Before my formative assessment I made laser cut card models of the sculpture I wanted to build. I ended up like the models and so moved into using sheet steel to realise my sculpture outcome. During the build of the sculpture I slotted together 11 steel triangle units and then suspended it from the ceiling next to my large sculpture. I was immediately struck by how it looked hanging in space so here I am returning to that idea with my card models to experiment further.
I have been thinking about formalist and constructivist art and how to use their principles that I am inspired by with digital technologies. A way I have thought of to do this is to make large sculptures or structures which encompass large volumes of space, using modules or units to create small forms that then reside scattered through a space, like clouds, suspended. Then perhaps a sense of a larger volume or defined space can be felt or seen. In this small model I have used thread to suggest a three dimensional object/space defined by the triangle clouds. Let’s see how this all plays out…..
I let the blogging slide before Christmas, and I made quite a lot of work that I want to show here. Only problem is there’s quite a lot to show. I think the best way for me to cover that time span is to do a long post of pictures with captions in making order as much as possible, and then more detailed posts for things I want to go into detail more on. I generally take quite a lot of photos so I selected the best and as few as possible to present or document the process. I will throw in the odd paragraph where I think its needed, most of that content will be from notes I have kept at the time of making etc.
At the time of my pitch for my ideas for my degree show body of work (October) I wrote that my pitch had gone ok-ish. Ingrid said to me at the time that the context, concept was there but the nub and the physical starting point was not. In my pitch meeting it was suggested that I take something whether visual, concept, data, a subject and use it to make some form. I was not to worry about the subject or connotations of the start point , as it was just a device to get started making the types of forms I wished to create. The starting point does not become what the work is about but rather just a part of the works process. In my pitch I described being inspired by Olarfur Eliasson’s library of forms, a goal we set for me was to begin my own library of forms using ‘fast’ materials and just prototype and develop form ideas that interested me. The main points to then come out of my pitch presentation were:
- An exploration of form.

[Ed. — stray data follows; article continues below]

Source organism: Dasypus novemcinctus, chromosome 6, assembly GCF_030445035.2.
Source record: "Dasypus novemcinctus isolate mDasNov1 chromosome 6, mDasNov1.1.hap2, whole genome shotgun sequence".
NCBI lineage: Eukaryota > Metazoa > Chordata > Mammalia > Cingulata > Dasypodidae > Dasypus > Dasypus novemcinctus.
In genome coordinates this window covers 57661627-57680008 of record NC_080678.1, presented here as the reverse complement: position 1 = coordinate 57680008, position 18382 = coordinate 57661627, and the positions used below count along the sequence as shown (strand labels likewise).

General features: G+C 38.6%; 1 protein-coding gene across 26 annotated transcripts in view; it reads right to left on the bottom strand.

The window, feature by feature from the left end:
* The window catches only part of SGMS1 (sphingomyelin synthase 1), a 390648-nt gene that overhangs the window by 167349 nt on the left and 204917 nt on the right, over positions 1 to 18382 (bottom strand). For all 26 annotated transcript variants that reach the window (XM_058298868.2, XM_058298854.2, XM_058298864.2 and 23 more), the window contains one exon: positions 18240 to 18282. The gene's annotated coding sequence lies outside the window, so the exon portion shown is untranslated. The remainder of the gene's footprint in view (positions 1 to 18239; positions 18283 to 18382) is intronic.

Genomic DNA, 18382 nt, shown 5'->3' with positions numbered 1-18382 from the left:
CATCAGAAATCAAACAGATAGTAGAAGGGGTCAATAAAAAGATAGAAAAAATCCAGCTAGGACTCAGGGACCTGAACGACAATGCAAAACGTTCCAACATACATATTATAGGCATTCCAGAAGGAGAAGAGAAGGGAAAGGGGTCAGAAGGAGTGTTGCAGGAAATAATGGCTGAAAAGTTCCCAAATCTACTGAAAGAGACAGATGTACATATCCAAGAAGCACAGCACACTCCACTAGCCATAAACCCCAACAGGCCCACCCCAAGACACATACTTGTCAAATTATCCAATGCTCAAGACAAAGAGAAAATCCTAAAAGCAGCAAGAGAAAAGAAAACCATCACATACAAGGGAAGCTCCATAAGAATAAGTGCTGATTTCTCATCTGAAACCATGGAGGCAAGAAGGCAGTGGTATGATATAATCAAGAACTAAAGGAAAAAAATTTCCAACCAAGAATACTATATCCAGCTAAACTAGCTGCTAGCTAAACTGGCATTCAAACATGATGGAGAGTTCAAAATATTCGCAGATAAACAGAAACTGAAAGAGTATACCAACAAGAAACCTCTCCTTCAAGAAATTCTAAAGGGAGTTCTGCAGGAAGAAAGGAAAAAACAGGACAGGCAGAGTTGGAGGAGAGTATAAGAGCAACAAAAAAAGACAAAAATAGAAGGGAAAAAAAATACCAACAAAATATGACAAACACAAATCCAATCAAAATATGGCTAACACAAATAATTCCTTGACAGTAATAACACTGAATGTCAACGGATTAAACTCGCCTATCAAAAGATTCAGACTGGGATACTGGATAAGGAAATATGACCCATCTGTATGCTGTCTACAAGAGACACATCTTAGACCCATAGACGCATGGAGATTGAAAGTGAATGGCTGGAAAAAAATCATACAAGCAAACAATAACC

- I should investigate formalism, minimalism, the post digital aesthetic, microscopic forms, post modern and contemporary architecture.
- Explore a combination of scanned and modeled form…approach the same form from two different aspects.. the digital and the hand crafted.
- Am I specifically interested in working with a digital aesthetic or a non digital one?
As my formative was approaching I was to get decided to make some ‘fractal’ triangle forms that I had been experimenting with in card and laser cutting. After discussions with Pip and Zoe I decided to make this form as large as I could from a sheet of 8″ x 4″ mild steel. Soon I was well into making a steel ‘triangles’ sculpture and semed to forget all else (hence why I am writing this now).
On the 10th of December straight after my formative assessment I wrote that it had gone well. I wrote that I needed to continue my library of forms (currently doing) and to start scanning them as well as my triangle sculptures to create the ‘skins’ of these objects. This could be done by collecting object point clouds and then using the point clouds to make objects. The objects can then be produced as rapid prototypes. Another more immediate and physical way to do this is to stretch thick stretchy cotton over my forms.
My verbal feedback for my formative assessment happened on the 11/01/2016. Here Ingrid suggested I should be thinking about how my viewer will see my work. Are my works phenomenological forms? a collection of modernist sculptures? what are the contrasts, relationships between the collection of forms, how do the pieces inhabit space? Am i trying to prove anything?
I have a lot to do, a lot of ideas to make, a context to cement and a show to make…
For a quick experiment and to work out a work flow for making strange forms that I create in Rhino quickly in reality so that I have a physical model to consider and experiment with. The first I create something in Rhino, with this example I was inspired by Tara Donovan’s (See my post) ‘Untitled Molecule‘ sculpture. So I quickly boolean unioned together load of randomly placed spheres of random sizes. This is just a test.
Once created I then ran the model through a couple different programs to get it to where I can go about laser cutting a quick, low resolution version of the model I designed on Rhino.
Below the steps are illustrated via a series of screenshots of the process.